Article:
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Three propositions on conceptualising adaptive learning processes

July 26th, 2010 by Graham Attwell

As regular readers will know I have been thinking a lot about learning contexts lately. And having some interesting onversatio0ns in different media with Fred Garnett. When I was looking for something else this afternoon I found an email from him sent in April which I had somehow overlooked. I am not quite sure what the email says. For some reason the text is not wrapping. However he does say “you should get it together on your blog.” So I will and here is a section of the short (apparently unpublished) paper attached to the email which I find very interesting.

“Cumulatively we can draw these “Learner-Generated Contexts” points together to conceptualise a new, adaptive model of the relationships between informal, non-formal and formal learning

1. In an era of social networks where users have both the tools and the experience to self-organise, and with learning being a social process, the informal dimension of learning is better defined as that domain within the learning process where people organise themselves, either to meet self-determined goals or to meet the pre-determined goals of an institution; people are how we scaffold the organisation of learning

2. In an era where an ever greater amount of learning content is on offer and new ways of providing learning resources, as objects, tools and templates, are made available then the non-formal dimension of learning could be defined as those resources used for learning; resources are how we scaffold the process of learning

3. In an era where traditional learning is being subverted by new forms of collaboration and knowledge construction, crowd-sourcing wikipedia, participatory science, then formal learning could be defined as providing reliable sources of accreditation; institutions are how we scaffold the accreditation of learning.”

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    A National Survey fin Wales in 2017-18 showed that 15% of adults (aged 16 and over) in Wales do not regularly use the internet. However, this figure is much higher (26%) amongst people with a limiting long-standing illness, disability or infirmity.

    A new Welsh Government programme has been launched which will work with organisations across Wales, in order to help people increase their confidence using digital technology, with the aim of helping them improve and manage their health and well-being.

    Digital Communities Wales: Digital Confidence, Health and Well-being, follows on from the initial Digital Communities Wales (DCW) programme which enabled 62,500 people to reap the benefits of going online in the last two years.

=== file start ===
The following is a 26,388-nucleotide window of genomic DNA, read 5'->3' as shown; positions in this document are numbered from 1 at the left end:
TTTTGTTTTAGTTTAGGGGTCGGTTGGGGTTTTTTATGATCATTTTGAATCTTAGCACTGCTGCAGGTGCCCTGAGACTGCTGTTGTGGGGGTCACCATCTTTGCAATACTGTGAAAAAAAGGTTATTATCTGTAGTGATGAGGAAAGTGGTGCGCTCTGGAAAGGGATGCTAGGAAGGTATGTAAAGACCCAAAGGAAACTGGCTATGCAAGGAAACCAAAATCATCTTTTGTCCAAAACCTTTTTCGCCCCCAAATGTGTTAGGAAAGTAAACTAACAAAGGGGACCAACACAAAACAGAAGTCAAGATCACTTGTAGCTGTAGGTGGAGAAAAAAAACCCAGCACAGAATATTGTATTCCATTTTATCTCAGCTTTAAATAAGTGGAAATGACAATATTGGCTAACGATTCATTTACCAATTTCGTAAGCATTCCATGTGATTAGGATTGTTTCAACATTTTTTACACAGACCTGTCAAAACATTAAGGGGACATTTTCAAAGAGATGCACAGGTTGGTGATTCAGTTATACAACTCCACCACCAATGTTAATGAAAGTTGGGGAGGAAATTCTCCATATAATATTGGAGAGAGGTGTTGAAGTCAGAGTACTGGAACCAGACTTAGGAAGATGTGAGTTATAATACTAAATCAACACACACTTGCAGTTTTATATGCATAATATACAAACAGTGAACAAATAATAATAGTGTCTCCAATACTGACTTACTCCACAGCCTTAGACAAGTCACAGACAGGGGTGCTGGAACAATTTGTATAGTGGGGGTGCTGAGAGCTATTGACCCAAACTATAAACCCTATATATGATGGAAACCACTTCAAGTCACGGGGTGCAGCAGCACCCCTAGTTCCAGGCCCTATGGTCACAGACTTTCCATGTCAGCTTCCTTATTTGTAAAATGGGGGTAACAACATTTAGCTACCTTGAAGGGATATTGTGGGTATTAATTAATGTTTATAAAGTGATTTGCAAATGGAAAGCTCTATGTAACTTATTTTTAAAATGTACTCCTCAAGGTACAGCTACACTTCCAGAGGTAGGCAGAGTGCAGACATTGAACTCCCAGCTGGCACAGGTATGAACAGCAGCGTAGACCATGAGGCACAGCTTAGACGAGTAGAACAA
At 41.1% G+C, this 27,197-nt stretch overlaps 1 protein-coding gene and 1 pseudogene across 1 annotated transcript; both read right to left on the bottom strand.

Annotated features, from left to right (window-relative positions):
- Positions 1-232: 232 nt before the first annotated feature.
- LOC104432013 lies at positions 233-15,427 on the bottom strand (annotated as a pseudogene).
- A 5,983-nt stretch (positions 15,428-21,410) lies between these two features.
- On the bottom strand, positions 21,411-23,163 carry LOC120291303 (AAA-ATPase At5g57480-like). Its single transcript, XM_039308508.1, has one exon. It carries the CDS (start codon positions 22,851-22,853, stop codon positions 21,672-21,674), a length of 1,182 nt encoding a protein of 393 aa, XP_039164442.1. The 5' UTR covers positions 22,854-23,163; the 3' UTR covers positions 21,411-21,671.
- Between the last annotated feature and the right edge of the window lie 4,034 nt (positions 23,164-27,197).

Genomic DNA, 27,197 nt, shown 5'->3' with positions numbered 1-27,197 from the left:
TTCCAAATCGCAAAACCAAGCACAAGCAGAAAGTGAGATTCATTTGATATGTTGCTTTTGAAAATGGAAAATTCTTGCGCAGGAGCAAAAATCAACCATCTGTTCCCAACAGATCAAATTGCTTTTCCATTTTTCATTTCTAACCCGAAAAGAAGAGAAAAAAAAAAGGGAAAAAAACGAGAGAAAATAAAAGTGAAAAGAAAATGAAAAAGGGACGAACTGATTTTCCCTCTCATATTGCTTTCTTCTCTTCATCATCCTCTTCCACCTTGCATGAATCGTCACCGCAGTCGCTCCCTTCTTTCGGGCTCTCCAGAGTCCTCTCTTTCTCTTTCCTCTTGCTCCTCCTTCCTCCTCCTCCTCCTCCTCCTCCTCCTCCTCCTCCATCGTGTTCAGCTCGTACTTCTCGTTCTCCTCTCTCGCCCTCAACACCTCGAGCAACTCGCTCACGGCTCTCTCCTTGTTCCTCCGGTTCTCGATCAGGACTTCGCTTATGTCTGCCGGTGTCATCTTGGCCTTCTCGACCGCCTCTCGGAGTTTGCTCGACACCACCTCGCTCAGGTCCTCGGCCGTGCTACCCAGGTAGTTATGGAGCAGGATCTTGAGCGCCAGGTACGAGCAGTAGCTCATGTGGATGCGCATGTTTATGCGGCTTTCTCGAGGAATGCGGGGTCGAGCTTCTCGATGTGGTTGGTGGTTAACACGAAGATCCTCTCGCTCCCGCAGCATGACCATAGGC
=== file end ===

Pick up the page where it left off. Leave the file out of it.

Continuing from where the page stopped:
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    Zero Hours Contracts

    Figures from the UK Higher Education Statistics Agency show that in total almost 11,500 people – both academics and support staff – working in universities on a standard basis were on a zero-hours contract in 2017-18, out of a total staff head count of about 430,000, reports the Times Higher Education.  Zero-hours contract means the employer is not obliged to provide any minimum working hours

    Separate figures that only look at the number of people who are employed on “atypical” academic contracts (such as people working on projects) show that 23 per cent of them, or just over 16,000, had a zero-hours contract.

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    Interesting research on student centered learning and student buy in, as picked up by an article in Inside Higher Ed. A new study published in PLOS ONE, called “Knowing Is Half the Battle: Assessments of Both Student Perception and Performance Are Necessary to Successfully Evaluate Curricular Transformation finds that student resistance to curriculum innovation decreases over time as it becomes the institutional norm, and that students increasingly link active learning to their learning gains over time

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    Research published this year by Vitae and the Institute for Employment Studies (IES) and reported by the Guardian highlights the pressure on post graduate students.

    “They might suffer anxiety about whether they deserve their place at university,” says Sally Wilson, who led IES’s contribution to the research. “Postgraduates can feel as though they are in a vacuum. They don’t know how to structure their time. Many felt they didn’t get support from their supervisor.”

    Taught students tend to fare better than researchers – they enjoy more structure and contact, says Sian Duffin, student support manager at Arden University. But she believes anxiety is on the rise. “The pressure to gain distinction grades is immense,” she says. “Fear of failure can lead to perfectionism, anxiety and depression.”

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